Considering this landscape of human deviation, how can any coffee pundit even attempt to declare that any one type of coffee or roast is The Best, or is right for everybody, and expect us all to learn to love it even though we may not like it at all? That’s the fundamental concept of a uni-dimensional approach to what makes coffee “good” or “right”.
In over 30,000 blind taste tests we have performed among the general public, we have seen that people’s taste preferences in coffee run all the way across the board in every regard, including roast level, species of coffee, and flavor attributes.
The Roast Chart
We look at roast charts and use assign names to colors of roasts, but oftentimes we can understand more how a roast will taste when we define them by roast time and what is taking place in the beans.
Note on the roast chart that we created for our own use, and is reproduced here, we have simplified what is often a complex listing of 9 or more levels to the ones most easily understood in coffee jargon by consumers and hobby roasters. We personally dispensed with distinctions like “Full City ++” as being ridiculous in practical use because no two coffee roasters ever assign the exact same color or temperature to designations like that, so it tends to be meaningful only when comparing offerings from the same roaster.
So here we show 6 stages from Light to French Roast. Note that there is no “Blonde” or “Italian” or “Spanish” Roast on our chart. We chose to show roasts from Light to French Roast because these are the ones we think the largest percentage of the population can perceive and appreciate best, and also due to safety and health concerns. Beyond French are roasts that are hazardous to the roaster (they particularly present a serious danger of fire when home roasting), but also, French Roast is the point at which you begin to burn the sugars and oils in the beans, rendering them (in our opinion) unhealthy as a food… creating excess amounts of polycyclic aromatic hydrocarbons and acrylamide, etc.
The AMA and most health organizations have come around after years of persecution of coffee to believe that the net result of consuming up to 4 or 5 cups of coffee a day is a lot more positive than negative, protecting against many forms of cancer and other illnesses, but beyond a certain dark roast level, the balance tips the other way. Basically, burnt food is not good for you!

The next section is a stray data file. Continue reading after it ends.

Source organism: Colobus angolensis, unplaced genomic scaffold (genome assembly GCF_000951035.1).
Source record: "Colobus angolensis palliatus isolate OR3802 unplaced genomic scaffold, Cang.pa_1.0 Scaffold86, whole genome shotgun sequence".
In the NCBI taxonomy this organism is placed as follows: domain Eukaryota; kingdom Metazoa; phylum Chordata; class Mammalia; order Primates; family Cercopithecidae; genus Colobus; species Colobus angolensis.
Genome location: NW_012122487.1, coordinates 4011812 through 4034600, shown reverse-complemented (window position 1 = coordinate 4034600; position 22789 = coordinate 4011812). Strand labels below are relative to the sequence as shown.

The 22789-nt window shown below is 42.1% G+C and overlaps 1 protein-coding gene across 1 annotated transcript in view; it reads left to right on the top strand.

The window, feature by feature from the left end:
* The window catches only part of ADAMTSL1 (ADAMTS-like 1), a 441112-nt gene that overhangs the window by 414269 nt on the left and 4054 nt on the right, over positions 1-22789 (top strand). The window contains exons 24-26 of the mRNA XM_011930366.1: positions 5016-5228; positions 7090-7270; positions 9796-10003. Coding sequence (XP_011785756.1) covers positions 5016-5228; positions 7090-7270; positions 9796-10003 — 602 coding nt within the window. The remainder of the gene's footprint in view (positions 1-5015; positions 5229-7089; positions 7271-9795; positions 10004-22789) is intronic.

Are Blonde Roasts Also Outside of the “Healthy Range”?
Let’s talk about what happens on the other end of the roast scale. Notwithstanding taste and flavor profiles and preferences, is Blonde Roast healthy?
In referring to the scale we show here (and simplifying greatly), Light Roast is generally the point at which a phenomenon called “First Crack” is fully achieved on the beans… and if we had Blonde on this chart, it would be defined as air roaster temperature of ~415°F and the color achieved before First Crack., or shortly after the beginning of First Crack. The first crack is basically similar to popcorn when it pops – the moisture inside the beans turns to steam and expands suddenly and forcefully, creating a strong “popping” sound.
If you do not turn the heat off after First Crack you pass through various stages prior to reaching Second Crack, which is when the beans pop again. At Second Crack, the sound is much quieter, generally referred to as a crackling sound, that is more like pouring milk on puffed crispy rice cereal. Second Crack may come fairly close on the heels of First Crack or it may take several minutes, depending on the beans.
The stages shown on our chart as City, Medium, and Full City occur between First and Second Crack. Generally, as Second Crack starts you are leaving Full City territory and entering into Dark Roast territory. If you wait until the end of Second Crack, you generally have a Dark Roast. French Roast is achieved usually by going anywhere from 30 seconds or so beyond Second Crack until there is a point at which smoke from the roaster increases exponentially. If you quit 10-20 seconds after you see this rise in smoke, you will be in the neighborhood of French Roast. If you wait too long you will quickly pass into Italian/Spanish Roast territory, which basically translates into “burnt coffee beans”, then quickly enter the danger zone known as “Conflagration Roast”, at which point the beans burst into flame and the fire department learns that there is another Newbie Roaster in the neighborhood.
(By the way, there is no such designation as “Conflagration Roast”, this is a joking term to define the range in which a fire is more likely to break out in your roaster.)